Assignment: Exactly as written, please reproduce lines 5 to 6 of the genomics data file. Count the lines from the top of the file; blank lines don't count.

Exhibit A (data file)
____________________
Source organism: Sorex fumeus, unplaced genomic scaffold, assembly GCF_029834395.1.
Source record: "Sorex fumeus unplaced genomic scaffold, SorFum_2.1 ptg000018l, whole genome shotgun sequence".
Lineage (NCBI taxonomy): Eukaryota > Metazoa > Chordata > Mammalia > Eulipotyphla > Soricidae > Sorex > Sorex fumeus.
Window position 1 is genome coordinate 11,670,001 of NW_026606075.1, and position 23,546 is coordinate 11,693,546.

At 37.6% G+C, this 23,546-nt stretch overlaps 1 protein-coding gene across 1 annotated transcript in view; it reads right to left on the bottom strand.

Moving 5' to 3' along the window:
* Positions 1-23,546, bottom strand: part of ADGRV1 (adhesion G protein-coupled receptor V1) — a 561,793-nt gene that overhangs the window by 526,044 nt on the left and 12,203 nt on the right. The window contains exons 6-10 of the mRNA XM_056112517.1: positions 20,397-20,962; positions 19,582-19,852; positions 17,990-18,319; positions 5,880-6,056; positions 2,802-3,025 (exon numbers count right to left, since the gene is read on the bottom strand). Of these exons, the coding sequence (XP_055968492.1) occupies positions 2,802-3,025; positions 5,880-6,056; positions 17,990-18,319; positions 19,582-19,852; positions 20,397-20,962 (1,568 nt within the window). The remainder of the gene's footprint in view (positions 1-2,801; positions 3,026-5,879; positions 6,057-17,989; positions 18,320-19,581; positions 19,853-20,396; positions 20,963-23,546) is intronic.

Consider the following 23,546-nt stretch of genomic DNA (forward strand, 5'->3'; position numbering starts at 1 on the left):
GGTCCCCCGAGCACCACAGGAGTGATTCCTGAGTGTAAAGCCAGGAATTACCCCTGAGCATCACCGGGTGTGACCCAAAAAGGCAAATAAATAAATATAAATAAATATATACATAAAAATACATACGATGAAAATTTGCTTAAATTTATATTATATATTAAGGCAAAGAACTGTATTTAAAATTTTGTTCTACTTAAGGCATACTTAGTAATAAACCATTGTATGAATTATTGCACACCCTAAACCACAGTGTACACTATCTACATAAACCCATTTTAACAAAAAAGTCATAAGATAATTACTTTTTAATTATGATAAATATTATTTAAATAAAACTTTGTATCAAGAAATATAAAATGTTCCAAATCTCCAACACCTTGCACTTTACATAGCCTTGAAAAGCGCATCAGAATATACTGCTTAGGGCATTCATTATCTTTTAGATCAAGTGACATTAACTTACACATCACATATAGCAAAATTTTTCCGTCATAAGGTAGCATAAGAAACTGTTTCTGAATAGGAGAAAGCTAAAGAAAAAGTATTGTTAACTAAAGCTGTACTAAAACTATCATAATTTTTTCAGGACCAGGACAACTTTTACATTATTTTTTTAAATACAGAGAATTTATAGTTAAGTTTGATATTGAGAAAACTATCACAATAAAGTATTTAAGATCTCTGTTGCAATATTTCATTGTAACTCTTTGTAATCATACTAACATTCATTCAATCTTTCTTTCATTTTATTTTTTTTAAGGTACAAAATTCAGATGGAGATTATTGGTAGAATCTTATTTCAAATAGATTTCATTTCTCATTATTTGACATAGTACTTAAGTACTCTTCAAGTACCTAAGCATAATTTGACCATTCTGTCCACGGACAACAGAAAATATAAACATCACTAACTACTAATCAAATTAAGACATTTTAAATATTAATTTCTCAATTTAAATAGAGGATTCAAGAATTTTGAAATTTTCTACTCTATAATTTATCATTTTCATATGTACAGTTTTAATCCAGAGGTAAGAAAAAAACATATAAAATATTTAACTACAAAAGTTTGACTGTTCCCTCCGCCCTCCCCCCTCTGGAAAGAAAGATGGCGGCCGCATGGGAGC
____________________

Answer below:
At 37.6% G+C, this 23,546-nt stretch overlaps 1 protein-coding gene across 1 annotated transcript in view; it reads right to left on the bottom strand.

Moving 5' to 3' along the window: